What is personality?
Personality refers to the way we think, feel, behave, perceive the world around us and interact with others.
It is a collection of characteristics that a person develops as they grow up and make each person an individual.
Personality develops during childhood and teenage years and by early 20s, each individual has their own personality having their own ways of thinking, feeling and behaving.
What is personality
It is defined as:
a deeply ingrained pattern of behaviour of a specified kind that deviates markedly from the norms of generally accepted behaviour, typically apparent by the time of adolescence, and causing long-term difficulties in personal relationships or in functioning in society.
People with personality disorder usually find it difficult to make or keep close relationships, get on with people at work, get on with friends and family and control their feelings and behaviour.
They are more likely to have other mental health issues like depression, anxiety or drug and alcohol problems.
Some symptoms of personality disorders tend to improve slowly with age. Antisocial behaviour and impulsiveness, in particular, seem to reduce by ageing.
Different types of personality disorders:
personality disorders are divided to three groups:
Cluster A: ‘Odd or Eccentric
Cluster B: ‘Dramatic, Emotional, or Erratic’
Cluster C: ‘Anxious and Fearful’
A person might have some of the symptoms of a personality disorder but it doesn’t necessarily mean that they have a personality disorder.
Some people have the characteristics of more than one personality disorder.
Cluster A: ‘Odd and Eccentric’
Signs and symptoms of Paranoid personality disorder:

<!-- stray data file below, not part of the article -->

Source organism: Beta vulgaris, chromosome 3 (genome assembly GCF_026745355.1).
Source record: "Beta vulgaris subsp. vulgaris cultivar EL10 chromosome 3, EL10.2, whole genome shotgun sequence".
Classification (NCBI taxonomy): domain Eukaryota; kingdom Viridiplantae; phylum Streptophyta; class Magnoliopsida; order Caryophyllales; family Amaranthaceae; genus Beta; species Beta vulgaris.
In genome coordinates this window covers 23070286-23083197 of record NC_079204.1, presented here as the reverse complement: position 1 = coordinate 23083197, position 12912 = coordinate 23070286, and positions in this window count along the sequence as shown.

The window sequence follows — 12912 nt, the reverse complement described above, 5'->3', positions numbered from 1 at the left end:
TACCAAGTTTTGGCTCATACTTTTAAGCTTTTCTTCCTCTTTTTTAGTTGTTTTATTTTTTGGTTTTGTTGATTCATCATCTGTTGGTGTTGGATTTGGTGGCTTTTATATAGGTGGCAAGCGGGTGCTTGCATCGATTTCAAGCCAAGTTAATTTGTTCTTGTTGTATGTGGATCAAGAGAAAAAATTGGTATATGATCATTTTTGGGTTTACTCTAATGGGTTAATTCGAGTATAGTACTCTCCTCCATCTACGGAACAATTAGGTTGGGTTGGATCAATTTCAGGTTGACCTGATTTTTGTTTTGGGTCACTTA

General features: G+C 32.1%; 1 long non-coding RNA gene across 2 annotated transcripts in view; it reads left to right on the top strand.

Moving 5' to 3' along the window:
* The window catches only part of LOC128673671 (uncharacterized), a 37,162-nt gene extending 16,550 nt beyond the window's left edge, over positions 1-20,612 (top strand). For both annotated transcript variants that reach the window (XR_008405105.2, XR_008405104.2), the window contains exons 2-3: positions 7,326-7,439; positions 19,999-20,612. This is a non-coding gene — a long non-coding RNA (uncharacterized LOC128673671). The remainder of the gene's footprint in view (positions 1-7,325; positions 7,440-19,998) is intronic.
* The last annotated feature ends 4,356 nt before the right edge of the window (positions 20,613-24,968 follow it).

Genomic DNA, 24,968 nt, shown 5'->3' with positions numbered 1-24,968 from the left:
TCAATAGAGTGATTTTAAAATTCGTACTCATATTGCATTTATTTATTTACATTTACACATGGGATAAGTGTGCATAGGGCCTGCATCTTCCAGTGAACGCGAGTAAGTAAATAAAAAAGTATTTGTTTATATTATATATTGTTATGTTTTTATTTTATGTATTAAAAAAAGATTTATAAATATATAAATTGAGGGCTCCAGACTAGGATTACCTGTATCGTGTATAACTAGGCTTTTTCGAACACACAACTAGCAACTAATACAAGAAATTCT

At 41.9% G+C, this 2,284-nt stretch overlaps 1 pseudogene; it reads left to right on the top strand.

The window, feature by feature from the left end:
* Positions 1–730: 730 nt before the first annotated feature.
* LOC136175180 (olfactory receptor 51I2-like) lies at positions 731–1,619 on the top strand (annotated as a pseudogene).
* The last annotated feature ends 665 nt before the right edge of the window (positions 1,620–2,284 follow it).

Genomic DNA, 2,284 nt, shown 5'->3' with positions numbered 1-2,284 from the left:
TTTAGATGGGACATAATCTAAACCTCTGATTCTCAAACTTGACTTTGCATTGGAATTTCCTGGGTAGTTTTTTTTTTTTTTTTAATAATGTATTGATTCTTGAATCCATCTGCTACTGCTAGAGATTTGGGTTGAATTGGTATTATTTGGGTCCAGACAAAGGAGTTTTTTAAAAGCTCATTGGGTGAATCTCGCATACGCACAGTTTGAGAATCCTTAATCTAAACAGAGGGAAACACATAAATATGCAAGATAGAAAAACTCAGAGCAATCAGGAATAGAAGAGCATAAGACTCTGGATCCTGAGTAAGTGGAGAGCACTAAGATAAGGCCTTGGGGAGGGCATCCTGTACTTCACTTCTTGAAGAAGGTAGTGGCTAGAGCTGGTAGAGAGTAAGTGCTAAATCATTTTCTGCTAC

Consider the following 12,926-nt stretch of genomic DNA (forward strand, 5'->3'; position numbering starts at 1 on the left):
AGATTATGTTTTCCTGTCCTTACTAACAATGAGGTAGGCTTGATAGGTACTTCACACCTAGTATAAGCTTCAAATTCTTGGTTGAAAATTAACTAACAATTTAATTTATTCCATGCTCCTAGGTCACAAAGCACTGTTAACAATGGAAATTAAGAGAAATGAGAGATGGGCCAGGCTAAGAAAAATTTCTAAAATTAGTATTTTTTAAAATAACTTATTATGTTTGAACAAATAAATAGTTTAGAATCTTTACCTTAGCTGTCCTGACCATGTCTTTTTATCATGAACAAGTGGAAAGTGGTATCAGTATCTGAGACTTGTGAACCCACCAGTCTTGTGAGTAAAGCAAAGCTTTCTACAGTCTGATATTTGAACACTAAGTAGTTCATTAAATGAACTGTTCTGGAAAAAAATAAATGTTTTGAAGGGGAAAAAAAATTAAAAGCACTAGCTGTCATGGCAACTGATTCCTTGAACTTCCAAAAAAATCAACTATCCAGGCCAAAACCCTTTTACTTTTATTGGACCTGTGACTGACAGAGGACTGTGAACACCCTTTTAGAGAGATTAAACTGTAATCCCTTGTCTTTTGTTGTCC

feel that other people are being nasty to them (even when evidence shows this isn’t true)
feel easily rejected
tend to hold grudges
Signs and symptoms of Schizoid personality disorder:
don’t like contact with other people, prefer their own company
have a rich fantasy world
Signs and symptoms of Schizotypal personality disorder:
difficulties with thinking
lack of emotion, or inappropriate emotional reactions
see or hear strange things
Cluster B: ‘Dramatic, Emotional and Erratic’
Signs and symptoms of Antisocial, or Dissocial personality disorder:
don’t care much about the feelings of others
easily get frustrated
tend to be aggressive
find it difficult to make close relationships
impulsive – do things on the spur of the moment without thinking about them
don’t feel guilty about things they have done
don’t learn from unpleasant experiences
Signs and symptoms of Borderline, or Emotionally Unstable
impulsive – do things on the spur of the moment
find it hard to control their emotions
feel bad about self
often self-harm, e.g. cutting self or making suicide attempts
make relationships quickly, but easily lose them
can feel paranoid or depressed
when stressed, may hear noises or voices
Signs and symptoms of Histrionic personality disorder:
have strong emotions which change quickly and don’t last long
can be suggestible
worry a lot about own appearance
crave new things and excitement
can be seductive
Signs and symptoms of Narcissistic personality disorder:
have a strong sense of own self-importance
dream of unlimited success, power and intellectual brilliance
crave attention from other people, but show few warm feelings in return
take advantage of other people
ask for favours that they do not then return
Cluster C: ‘Anxious and Fearful’
Signs and symptoms of Obsessive-Compulsive (aka Anankastic)
worry and doubt a lot
perfectionist – always check things
rigid in what they do, stick to routines
cautious, preoccupied with detail